Ever since Elizabeth was born, I felt a joy I cannot describe. Even if I could describe it, only people who are parents could get it. It is nothing absoultely personal against people without children, they may have joy in their lives, but this is different - quite different.
Although I have cried many times during Elizabeth's 13 months of life, I have smiled more. I have laughed with her and at her... she does very silly things. I have gotten angry with her because sometimes I couldn't understand what her big crying was about. I have learned to be patient and tolerant, and I will continue working on it. I just love her.
I guess at the beginning, her life was totally dependent on me, and it still is. But now I can't barely hold her for more than one minute without her wanting to just go, and continue exploring, or playing. She has learned how to climb the couch also. She cried while she was learning, but now she rejoices whenever she's up, and actually, she rests on top of the pillows like saying, "That was hard work, Mommy."
So all this I said because Elizabeth is growing up, too fast, if you ask me. I am so proud of the little woman she is becoming. I know she is still a baby, a toddler, or whatever... but she has a very noble heart. A part of me would like to think that she is that way because of the parents she has, but probably it isn't true.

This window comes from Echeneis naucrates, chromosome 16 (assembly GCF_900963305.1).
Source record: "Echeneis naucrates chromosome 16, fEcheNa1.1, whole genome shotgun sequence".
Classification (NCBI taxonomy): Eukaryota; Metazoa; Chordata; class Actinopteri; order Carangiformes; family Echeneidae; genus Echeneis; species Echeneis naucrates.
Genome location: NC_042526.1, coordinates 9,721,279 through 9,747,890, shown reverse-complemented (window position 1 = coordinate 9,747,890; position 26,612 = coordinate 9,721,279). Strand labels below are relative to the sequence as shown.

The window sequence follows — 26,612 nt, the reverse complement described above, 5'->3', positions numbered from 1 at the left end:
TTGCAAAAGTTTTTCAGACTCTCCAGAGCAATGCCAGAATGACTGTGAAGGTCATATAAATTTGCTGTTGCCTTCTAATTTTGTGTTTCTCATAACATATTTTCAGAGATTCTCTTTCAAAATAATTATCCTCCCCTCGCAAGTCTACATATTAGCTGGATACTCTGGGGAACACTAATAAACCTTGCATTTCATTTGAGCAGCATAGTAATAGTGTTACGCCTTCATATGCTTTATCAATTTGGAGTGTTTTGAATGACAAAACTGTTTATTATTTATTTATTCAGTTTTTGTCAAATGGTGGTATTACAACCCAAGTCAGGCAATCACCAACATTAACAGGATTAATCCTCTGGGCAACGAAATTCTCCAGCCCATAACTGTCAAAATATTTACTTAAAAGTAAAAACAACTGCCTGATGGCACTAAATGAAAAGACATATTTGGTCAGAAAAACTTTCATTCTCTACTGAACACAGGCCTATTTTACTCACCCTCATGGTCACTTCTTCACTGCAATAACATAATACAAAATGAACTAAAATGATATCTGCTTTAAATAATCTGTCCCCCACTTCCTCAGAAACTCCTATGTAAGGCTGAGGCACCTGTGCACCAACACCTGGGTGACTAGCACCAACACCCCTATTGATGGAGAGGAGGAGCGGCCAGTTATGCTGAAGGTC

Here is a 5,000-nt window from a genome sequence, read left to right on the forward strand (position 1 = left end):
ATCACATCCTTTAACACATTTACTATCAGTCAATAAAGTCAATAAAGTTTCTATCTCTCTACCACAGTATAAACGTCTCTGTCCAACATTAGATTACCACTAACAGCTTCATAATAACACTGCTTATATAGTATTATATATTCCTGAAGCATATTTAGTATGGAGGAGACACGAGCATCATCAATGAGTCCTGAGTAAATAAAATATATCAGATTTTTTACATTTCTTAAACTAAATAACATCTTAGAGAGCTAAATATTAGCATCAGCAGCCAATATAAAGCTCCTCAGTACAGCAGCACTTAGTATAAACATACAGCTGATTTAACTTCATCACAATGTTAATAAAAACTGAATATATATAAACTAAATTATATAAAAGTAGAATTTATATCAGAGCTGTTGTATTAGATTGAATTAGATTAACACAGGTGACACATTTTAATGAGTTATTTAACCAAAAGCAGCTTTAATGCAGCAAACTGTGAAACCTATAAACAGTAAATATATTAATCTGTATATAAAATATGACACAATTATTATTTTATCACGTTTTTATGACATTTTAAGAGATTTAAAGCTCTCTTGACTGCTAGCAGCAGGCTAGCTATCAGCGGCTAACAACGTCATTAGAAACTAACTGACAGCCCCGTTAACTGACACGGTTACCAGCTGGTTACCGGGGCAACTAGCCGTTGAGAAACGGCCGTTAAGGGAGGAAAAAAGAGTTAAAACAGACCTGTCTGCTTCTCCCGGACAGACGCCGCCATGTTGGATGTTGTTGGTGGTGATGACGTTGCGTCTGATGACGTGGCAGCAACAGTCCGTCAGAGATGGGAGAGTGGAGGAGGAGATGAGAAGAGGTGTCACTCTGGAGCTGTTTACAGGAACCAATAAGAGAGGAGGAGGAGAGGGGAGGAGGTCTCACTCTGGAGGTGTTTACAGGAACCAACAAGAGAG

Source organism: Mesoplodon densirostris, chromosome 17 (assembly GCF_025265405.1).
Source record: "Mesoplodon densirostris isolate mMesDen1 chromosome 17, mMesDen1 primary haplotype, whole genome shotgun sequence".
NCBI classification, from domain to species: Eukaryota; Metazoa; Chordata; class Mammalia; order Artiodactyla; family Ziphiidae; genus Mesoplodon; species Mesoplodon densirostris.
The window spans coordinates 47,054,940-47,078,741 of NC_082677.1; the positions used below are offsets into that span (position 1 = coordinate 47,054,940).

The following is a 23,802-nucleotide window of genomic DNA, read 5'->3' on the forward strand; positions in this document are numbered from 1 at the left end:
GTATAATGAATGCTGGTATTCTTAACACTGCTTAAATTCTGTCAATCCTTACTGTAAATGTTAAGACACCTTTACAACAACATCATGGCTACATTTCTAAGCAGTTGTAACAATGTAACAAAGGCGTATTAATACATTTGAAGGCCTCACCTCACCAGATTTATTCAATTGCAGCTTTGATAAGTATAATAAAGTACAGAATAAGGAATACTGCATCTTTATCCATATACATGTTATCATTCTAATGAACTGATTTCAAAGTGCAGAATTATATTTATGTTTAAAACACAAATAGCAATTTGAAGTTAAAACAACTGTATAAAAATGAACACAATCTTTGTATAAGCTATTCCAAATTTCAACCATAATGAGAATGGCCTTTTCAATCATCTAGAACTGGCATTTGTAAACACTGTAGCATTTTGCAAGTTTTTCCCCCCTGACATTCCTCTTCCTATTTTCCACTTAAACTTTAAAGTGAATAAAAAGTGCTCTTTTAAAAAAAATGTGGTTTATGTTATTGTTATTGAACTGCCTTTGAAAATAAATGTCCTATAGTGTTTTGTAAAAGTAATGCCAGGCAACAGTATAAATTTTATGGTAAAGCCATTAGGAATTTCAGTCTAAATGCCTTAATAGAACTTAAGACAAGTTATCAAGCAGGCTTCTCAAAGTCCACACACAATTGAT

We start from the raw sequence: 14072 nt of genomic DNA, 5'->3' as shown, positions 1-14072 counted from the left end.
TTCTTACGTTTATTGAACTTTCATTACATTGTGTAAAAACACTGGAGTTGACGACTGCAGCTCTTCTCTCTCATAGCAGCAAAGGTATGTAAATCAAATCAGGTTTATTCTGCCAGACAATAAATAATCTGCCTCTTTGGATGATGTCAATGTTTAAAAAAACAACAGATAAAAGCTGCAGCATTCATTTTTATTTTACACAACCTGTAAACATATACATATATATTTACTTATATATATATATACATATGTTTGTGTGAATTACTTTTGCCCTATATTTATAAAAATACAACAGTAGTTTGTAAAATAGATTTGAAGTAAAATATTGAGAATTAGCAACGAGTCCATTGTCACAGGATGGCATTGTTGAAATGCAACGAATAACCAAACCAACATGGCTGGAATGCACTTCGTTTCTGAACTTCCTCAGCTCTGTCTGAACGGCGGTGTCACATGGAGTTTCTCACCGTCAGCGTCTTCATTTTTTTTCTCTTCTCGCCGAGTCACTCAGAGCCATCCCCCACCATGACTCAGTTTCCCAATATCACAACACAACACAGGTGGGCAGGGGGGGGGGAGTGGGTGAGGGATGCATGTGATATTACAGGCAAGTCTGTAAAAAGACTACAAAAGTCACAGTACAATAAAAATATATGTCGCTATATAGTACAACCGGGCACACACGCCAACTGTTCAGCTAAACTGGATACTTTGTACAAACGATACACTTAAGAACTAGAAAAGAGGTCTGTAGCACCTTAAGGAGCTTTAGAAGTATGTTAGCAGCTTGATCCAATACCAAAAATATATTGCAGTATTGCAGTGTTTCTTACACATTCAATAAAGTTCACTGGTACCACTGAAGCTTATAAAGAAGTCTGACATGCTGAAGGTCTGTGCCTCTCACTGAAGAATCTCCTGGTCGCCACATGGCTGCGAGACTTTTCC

I don't really know how that works, to be honest. I heard a sermon once that said something about our personality being the combined result of the specific footprint of God - which is unique for each person- and the environment we were raised in. Something like say, you were a very driven child, a strong willed boy, who could have been a very good leader in the kingdom of God had you been raised by godly parents. They, of anyone, knew how to help you discover your own potential, and teach you to use it in a godly way. But your father was an alcoholic who neglected you, so you end up being a result of your circumstances, say an explosive husband. Something like that. Of course, there are exceptions.
|July 6, 2012. Trying on new shoes.|
I've seen different qualities in Elizabeth. She is very bright, and she knows what she wants. She cries whenever she doesn't get it right the first time. And I'm honestly beginning to believe my child understands everything I tell her. She is beginning to not throw tantrums at lunch time only because she is hungry, after I have no idea how many times I have explained to her the difference between needs and wants.